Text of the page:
Article by on April 6, 2012, last modified on April 21, 2014

For beginners, read Tech Pro's "10 Easy Steps to a Complete Understanding of SQL".


Change User Password

1. Login to MySQL as any user (or root):

mysql -u root -p

2. Select the mysql database:

use mysql;

3. Run query to update the password:

update user set password=PASSWORD("my_new_password") where User="your_user";


Create User

Create user with grant to a specific database:

GRANT ALL ON the_database.* TO 'the_user'@'localhost' IDENTIFIED BY 'the_password';

Create user with grant to all databases:

GRANT ALL ON *.* TO 'the_user'@'localhost' IDENTIFIED BY 'the_password';

Note: be sure to run 'FLUSH PRIVILEGES'.

Delete user

DROP USER the_user;

Grant Privileges on Database to User

The same commands for "Create User" .

Grant to a specific database:

GRANT ALL ON the_database.* TO 'the_user'@'localhost';

Grant to all databases:

GRANT ALL ON *.* TO 'the_user'@'localhost';

Note: be sure to run 'FLUSH PRIVILEGES'.

Show Privileges for a User

mysql> SHOW GRANTS FOR the_user

Revoke Privileges for a User

REVOKE ALL PRIVILEGES ON *.* FROM 'the_user'@'localhost';

Create a Read-Only User (i.e. for a backup user)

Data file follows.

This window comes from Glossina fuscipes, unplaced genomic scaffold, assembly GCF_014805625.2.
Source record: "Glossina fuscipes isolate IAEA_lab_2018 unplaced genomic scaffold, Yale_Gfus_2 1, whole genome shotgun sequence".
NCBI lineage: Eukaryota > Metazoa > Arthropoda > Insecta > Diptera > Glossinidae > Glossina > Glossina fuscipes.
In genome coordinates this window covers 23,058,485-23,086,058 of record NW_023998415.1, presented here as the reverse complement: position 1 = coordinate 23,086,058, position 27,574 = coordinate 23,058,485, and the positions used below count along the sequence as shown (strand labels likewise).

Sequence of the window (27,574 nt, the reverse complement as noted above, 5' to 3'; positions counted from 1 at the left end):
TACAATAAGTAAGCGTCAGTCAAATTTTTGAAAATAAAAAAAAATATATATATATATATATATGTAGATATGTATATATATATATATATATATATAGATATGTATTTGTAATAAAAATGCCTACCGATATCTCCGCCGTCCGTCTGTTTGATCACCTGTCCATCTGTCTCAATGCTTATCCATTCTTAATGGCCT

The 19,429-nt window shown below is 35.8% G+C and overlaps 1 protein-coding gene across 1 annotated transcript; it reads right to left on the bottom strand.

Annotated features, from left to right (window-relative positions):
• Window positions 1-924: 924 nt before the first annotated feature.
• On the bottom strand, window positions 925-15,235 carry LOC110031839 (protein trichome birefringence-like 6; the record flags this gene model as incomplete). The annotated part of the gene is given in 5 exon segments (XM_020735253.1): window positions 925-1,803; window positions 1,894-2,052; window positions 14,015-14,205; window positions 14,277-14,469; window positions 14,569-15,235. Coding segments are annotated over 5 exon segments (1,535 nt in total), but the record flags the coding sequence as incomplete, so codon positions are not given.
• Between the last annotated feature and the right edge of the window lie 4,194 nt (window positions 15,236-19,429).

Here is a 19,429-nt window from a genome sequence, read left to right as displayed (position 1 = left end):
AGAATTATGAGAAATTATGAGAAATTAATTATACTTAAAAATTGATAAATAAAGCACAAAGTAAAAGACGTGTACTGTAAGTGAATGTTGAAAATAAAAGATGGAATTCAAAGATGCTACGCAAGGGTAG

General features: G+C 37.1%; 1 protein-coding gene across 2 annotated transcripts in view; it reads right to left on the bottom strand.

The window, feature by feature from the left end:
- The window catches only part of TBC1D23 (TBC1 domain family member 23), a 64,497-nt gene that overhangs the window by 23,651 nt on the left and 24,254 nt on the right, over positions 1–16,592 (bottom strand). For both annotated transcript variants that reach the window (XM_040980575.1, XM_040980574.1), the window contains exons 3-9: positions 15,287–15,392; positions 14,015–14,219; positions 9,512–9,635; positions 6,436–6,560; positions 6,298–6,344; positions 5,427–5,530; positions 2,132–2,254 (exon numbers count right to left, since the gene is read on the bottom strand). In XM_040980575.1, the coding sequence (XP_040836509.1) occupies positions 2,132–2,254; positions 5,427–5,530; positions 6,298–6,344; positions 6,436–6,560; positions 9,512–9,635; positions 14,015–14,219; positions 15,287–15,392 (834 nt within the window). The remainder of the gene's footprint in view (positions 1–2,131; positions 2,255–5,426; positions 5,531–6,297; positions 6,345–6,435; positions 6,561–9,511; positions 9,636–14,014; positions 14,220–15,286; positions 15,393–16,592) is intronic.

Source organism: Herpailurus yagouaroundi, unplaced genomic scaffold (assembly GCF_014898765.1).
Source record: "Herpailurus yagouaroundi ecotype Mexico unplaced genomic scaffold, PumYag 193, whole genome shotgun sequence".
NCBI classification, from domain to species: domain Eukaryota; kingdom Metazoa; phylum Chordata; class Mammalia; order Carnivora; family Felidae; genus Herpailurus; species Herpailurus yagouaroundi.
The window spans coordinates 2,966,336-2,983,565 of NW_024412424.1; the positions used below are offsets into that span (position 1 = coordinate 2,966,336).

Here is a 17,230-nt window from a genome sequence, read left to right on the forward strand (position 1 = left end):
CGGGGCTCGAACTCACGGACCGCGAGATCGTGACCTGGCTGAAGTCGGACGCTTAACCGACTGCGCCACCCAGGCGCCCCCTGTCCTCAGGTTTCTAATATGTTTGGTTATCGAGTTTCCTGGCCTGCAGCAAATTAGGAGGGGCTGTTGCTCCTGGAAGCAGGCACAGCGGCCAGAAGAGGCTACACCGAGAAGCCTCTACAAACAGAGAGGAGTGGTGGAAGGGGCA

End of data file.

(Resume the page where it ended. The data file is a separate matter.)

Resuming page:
For example, say you want to create a user that should have read-only privileges for backing up:

GRANT SELECT,LOCK TABLES ON *.* TO 'the_user'@'localhost';

You will need the user to have the ability to lock tables, else a mysqldump may error.

Note: be sure to run 'FLUSH PRIVILEGES'.

Allow Access From Remote IP

Assuming you have done all the setup such as opening port 3306 and such, simply change 'localhost' to the IP address:

GRANT ALL ON *.* TO 'the_user'@'' IDENTIFIED BY 'the_password';

Or, to allow from a domain:

GRANT ALL ON *.* TO 'the_user'@'' IDENTIFIED BY 'the_password';

Or, to allow from any IP address or domain:

GRANT ALL ON *.* TO 'the_user'@'%' IDENTIFIED BY 'the_password';
Note that the percent sign is a wildcard, so you could do '' or even '192.168.0.%'.

If the server the database is on isn't already configured, see the following link for setup instructions, see:


Recover Root Password

$ sudo /etc/init.d/mysql stop
$ sudo mysqld_safe --skip-grant-tables &
$ mysql -u root
mysql> use mysql;
mysql> update user set password=PASSWORD("P@55VV0R|>") where User='root';
mysql> flush privileges;
$ sudo /etc/init.d/mysql restart


View Login Attempts

Export and Import


To export a single database, do:

$ mysqldump -u root -p the_database > the_file.sql

To export all databases, say for a server backup in crontab, you may do something like:

$ mysqldump -u root -pYourPassword --all-databases > the_file.sql


$ mysql -u root -p the_database < the_file.sql

Auto Increment

  • If a query hits the "ON DUPLICATE KEY UPDATE" it will increase the auto increment count.


When looking to configure your /etc/my.cnf, look to:

This page in documentation for other versions can be found via something like:

MySQL 5.1 Reference Manual -> 5 MySQL Server Administration -> 5.1 The MySQL Server -> 5.1.1 Server Option and Variable Reference

Remember to actually click on the option to find out how it is used in the option file (my.cnf).


MySQL Binary Log